Test your knowledge of sea level and its relation to climate change and our quality of life.
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Over long geological timescales, changes in the shape of the ocean basins and in land/sea distribution affect sea level. During the past few million years' ice age cycles, sea level has varied by more than a hundred meters.
Melting sea ice cannot raise global sea level since the ice is already floating. (Think of an ice cube melting in a glass full of water.) However, Arctic sea ice is thinning and the long-term summer average has decreased by 34 percent since 1979. Ice from glaciers and ice sheets, which form on land, does add water to Earth's ocean when it melts and does contribute to sea level rise.
As the ocean warms, it expands and sea level rises, accounting for about a third of the approximately 20-centimeter sea level rise seen in the past century. Water released by melting glaciers and melting ice sheets contributes the other two-thirds of sea level rise.
Water resists changes in temperature; it is slow to heat up and slow to cool down. In scientific terms, water has high heat capacity. This means that, so far, Earth's ocean has been able to absorb and hold a majority of the heat from Earth's atmosphere.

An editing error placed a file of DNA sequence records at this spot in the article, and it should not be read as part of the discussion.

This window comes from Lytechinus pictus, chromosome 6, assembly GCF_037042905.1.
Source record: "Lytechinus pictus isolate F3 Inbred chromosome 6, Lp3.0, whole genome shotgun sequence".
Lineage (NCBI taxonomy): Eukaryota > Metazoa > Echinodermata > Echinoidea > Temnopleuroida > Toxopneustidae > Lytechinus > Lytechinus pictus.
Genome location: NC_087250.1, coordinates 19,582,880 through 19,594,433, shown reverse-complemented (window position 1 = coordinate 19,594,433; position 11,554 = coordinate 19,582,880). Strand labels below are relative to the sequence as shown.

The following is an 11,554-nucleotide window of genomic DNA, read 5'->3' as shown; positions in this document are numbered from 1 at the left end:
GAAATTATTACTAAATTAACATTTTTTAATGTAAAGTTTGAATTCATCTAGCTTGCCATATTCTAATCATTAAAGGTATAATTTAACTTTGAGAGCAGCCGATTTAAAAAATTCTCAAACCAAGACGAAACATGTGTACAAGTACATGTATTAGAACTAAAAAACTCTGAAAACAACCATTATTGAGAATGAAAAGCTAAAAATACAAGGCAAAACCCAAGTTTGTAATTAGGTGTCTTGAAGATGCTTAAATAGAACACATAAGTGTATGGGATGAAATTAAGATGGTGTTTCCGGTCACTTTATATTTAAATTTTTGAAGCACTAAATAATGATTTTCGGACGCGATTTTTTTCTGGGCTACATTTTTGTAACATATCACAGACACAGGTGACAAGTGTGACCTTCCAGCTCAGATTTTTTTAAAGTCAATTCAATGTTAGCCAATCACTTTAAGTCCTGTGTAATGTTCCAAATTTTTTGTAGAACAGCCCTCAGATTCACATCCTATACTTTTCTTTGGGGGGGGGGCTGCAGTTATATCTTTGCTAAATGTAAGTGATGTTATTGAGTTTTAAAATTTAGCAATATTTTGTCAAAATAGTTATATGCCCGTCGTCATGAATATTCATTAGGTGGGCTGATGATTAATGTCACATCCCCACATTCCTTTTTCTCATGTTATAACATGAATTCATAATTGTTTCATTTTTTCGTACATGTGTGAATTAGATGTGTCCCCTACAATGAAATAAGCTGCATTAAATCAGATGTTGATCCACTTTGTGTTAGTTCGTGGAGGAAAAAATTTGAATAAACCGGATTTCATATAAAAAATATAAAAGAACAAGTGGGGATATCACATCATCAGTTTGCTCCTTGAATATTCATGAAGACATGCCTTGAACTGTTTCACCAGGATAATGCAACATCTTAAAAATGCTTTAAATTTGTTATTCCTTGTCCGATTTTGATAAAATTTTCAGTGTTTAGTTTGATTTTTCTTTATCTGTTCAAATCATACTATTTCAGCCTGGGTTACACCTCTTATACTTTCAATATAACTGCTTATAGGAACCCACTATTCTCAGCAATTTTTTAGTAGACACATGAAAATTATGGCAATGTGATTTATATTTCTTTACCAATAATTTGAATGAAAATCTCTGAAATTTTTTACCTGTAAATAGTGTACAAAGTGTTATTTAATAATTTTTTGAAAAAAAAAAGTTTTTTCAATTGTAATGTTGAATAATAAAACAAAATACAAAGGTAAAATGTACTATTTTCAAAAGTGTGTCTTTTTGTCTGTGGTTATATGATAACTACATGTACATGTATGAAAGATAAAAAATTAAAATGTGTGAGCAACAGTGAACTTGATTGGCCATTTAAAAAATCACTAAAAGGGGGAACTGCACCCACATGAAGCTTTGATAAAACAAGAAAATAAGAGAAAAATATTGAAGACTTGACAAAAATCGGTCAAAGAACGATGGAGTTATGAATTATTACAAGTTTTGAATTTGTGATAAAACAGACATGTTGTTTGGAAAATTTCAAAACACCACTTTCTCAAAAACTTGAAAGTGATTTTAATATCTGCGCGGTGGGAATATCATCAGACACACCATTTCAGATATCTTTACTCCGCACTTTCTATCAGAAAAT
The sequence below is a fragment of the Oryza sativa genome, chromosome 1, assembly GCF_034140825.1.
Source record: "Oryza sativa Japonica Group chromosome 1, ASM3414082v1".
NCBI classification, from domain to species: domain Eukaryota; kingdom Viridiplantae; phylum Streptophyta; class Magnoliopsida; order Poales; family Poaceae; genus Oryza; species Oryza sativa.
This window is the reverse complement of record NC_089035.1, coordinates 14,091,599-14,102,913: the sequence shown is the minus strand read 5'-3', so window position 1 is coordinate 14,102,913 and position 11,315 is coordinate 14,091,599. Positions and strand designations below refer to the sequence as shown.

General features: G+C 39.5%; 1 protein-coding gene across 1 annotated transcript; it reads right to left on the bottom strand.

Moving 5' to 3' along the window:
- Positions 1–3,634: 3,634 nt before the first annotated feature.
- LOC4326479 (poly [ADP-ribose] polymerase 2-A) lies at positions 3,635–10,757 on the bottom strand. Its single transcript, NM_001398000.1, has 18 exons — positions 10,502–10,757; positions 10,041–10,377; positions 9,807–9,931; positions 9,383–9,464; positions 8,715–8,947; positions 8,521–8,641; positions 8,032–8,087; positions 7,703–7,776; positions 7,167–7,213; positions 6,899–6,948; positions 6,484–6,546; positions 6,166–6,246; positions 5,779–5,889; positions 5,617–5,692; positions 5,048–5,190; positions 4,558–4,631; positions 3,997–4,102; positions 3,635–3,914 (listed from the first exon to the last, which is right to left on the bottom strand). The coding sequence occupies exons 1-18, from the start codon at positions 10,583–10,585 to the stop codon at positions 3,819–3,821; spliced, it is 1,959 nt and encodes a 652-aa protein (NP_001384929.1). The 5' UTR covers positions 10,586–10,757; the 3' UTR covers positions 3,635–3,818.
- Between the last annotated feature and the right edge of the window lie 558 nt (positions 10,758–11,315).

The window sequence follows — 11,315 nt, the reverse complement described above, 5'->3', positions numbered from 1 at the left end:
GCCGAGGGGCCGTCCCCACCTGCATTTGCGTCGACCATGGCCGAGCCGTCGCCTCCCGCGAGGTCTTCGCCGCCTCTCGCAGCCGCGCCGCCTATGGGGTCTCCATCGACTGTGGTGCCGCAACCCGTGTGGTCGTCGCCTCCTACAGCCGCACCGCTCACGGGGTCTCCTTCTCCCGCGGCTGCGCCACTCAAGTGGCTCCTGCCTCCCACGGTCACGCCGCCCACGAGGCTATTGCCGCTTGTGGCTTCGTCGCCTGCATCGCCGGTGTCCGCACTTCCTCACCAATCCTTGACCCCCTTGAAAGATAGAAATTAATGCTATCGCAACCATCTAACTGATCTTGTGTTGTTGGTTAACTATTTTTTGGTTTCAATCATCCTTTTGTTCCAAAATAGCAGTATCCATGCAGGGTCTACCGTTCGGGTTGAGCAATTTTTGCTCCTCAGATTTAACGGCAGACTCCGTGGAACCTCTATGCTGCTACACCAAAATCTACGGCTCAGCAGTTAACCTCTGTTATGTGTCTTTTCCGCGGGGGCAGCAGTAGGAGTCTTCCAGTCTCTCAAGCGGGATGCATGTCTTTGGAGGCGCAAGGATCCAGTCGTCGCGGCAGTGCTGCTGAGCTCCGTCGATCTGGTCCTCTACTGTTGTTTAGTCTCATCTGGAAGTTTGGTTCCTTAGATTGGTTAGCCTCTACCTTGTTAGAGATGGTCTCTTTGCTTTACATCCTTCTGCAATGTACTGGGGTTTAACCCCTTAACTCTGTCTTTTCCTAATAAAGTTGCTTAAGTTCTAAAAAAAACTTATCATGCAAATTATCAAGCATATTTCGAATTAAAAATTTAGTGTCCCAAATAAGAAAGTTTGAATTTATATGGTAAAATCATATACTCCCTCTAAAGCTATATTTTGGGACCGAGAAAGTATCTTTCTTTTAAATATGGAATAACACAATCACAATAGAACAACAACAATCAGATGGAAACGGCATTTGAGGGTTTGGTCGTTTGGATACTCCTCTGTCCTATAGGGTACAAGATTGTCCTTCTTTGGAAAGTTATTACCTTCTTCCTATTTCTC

El Niño is a natural Earth system phenomenon and is not directly associated with, or caused by, global warming. El Niño, marked by episodes of warm water in the eastern Pacific, is associated with regional and global changes in precipitation and ocean circulation patterns and has been occurring for hundreds of years or more. However, climate change might be influencing its frequency and intensity.
Very cold and very salty water sinks to become deep water in Earth's polar regions, while warm water tends to remain on the surface in tropical waters. Fresh water freezes at 0°C, but sea water freezes at colder temperatures because it contains salt.
Compared to today, sea level was three to six meters higher during the last interglacial period (the warm interval between ice ages) about 125,000 years ago.
According to the World Resources Institute, in 1995 2.2 billion people, or 39 percent of the world's population, lived on or within 100 kilometers of a seashore. Recent studies reveal that up to 600 million people live in Low Elevation Coastal Zones and 200 million people live within coastal flood plains.
During the last ice age, a significant portion of Earth's water was frozen into large ice sheets that extended away from the North and South Poles, just as they do today, but they covered a much greater area. In fact, much of North America was covered by ice at that time. Because so much water was locked within glaciers, sea level was lower.
Tuvalu, a small island nation in the Pacific Ocean, is only 4.5 meters above sea level at its highest point. Rising sea level and high tides could submerge it entirely. Bangladesh is affected by yearly monsoonal flooding in addition to sea level rise. Venice becomes inundated because the land is gradually sinking by about 10 centimeters per year, an effect exacerbated by sea level rise.